Skip to content

Introduction

Halogen is a powerful framework for building PureScript applications. It’s used by several companies, including SlamData and my own company, CitizenNet (a Condé Nast company), among others. The Select library is written for the Halogen framework, so if you don’t know how to use Halogen yet, you ought to start with the Halogen guide. That said, with only passing familiarity with Halogen, you should be able to follow along just fine!

Setup

Instead of creating a new Halogen project from scratch, we’ll start with a minimal starter template. This template includes the HTML, build scripts, and basic Main.purs file necessary to run your Halogen application. It also includes a component with the bare minimum definitions in place. This component does nothing at all, which is nice because we can easily use it to start building dropdowns, typeaheads, and other components.

Info

We prefer Yarn over NPM for package management and scripts, but either one will work. Anywhere you see yarn <script>, you can substitute npm run <script> instead. Feel free to look at the package.json file if you want to see what these scripts are doing.

Installation

First, clone the Halogen template project from CitizenNet, install dependencies, and make sure things build properly. If they don’t, please reach out on the Purescript user forum so we can fix it!

Next, make sure to install Select:

1
bower i --save purescript-halogen-select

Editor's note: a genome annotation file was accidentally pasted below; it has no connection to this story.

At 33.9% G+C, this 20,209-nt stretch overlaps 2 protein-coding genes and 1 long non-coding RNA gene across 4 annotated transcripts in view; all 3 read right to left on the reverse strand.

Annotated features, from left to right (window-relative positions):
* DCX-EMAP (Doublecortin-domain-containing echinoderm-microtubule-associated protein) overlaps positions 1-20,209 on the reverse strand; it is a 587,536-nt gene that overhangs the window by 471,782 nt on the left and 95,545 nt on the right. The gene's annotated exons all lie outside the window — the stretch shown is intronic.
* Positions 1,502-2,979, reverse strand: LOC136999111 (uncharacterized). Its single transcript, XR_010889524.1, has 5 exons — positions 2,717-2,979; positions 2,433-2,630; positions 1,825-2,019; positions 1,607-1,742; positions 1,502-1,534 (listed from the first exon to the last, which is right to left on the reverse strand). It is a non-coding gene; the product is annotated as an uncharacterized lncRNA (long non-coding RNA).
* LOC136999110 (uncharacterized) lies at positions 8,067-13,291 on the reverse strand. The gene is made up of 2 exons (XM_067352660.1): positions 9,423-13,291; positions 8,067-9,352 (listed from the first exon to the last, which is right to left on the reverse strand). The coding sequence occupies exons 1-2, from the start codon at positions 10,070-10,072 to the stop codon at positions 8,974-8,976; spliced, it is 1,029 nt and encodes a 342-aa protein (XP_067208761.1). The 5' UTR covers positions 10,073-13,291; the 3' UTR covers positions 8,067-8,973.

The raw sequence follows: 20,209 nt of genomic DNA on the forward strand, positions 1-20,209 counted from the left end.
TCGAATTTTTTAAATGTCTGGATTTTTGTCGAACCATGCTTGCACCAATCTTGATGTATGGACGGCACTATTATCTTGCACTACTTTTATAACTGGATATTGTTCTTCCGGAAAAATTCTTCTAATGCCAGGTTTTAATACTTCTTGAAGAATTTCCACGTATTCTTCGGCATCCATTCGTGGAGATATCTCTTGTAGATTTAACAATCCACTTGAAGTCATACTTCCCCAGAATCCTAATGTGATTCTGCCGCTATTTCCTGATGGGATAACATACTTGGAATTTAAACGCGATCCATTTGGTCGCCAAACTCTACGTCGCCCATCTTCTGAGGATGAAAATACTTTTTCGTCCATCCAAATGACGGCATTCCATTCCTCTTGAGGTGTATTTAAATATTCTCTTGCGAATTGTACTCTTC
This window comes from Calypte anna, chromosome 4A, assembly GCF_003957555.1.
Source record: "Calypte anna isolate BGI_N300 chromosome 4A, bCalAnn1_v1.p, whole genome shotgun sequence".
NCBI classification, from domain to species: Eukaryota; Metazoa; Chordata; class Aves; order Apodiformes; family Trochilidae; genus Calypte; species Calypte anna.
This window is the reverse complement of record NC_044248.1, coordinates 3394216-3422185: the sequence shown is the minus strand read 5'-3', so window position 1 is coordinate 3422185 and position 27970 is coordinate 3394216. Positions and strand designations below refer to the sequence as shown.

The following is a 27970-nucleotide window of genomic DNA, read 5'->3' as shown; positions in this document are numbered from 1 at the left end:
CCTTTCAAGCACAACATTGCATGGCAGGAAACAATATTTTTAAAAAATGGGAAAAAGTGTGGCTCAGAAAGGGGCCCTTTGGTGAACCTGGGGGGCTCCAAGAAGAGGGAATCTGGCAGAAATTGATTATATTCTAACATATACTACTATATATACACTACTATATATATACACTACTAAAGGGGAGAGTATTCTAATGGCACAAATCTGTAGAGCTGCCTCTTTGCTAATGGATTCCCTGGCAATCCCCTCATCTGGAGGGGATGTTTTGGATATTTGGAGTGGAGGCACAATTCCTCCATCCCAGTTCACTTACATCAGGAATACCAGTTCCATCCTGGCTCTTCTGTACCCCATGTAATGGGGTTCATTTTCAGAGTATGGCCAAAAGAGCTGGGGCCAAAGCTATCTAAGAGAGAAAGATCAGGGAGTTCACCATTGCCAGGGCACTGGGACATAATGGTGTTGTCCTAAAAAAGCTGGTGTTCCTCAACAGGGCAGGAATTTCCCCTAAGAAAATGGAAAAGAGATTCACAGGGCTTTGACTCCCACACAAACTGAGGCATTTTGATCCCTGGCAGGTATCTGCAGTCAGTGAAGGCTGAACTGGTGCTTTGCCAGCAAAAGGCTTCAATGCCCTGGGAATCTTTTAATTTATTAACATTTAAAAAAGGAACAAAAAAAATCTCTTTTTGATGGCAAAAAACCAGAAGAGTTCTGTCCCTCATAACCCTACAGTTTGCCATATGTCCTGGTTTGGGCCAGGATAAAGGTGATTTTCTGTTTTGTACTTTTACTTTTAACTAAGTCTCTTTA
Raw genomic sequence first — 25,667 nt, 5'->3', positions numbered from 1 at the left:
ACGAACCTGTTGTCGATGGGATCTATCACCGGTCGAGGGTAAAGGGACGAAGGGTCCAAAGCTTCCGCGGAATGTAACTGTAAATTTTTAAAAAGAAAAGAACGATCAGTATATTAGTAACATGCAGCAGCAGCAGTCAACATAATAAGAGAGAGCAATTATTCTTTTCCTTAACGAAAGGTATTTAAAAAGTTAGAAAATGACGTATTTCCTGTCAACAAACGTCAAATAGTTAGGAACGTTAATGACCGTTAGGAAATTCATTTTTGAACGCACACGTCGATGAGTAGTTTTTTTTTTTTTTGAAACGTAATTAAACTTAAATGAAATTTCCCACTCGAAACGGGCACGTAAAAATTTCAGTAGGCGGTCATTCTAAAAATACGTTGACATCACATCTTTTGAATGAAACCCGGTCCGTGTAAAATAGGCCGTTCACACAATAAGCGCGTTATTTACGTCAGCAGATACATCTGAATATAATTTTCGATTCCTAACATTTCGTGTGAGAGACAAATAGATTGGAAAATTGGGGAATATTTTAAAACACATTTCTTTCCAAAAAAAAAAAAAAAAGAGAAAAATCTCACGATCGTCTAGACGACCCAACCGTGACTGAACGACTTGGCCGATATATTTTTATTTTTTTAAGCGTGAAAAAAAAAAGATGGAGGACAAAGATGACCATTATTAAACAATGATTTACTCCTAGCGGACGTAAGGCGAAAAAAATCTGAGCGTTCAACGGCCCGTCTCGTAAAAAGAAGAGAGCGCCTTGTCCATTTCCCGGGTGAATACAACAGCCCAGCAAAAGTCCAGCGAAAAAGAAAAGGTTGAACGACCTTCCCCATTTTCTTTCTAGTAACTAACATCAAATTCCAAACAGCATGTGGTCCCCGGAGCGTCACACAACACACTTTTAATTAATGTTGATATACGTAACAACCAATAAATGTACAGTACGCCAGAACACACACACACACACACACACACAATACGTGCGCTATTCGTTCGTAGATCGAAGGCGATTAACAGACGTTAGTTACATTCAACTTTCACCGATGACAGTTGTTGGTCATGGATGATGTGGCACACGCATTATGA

Warning

The PureScript compiler recently updated to version 0.12 and many core libraries updated at the same time. If you run into version conflicts, please reach out on the Purescript user forum.

And that's it! You now have everything you need to complete the tutorials. This is the full set of steps you can follow to get all set up:

 1
 2
 3
 4
 5
 6
 7
 8
 9
10
11
12
13
14
# Get the CitizenNet starter Halogen project
git clone git@github.com:citizennet/purescript-halogen-template.git

# Change into the directory and install packages
cd purescript-halogen-template && yarn

# Install a new package: purescript-halogen-select
bower i --save purescript-halogen-select

# Build the project
yarn build

# Open the application in the browser
open dist/index.html

After you complete each step in the tutorial, make sure to rebuild the project and refresh your browser to see your updated component.

Helpful tip: Watching for file changes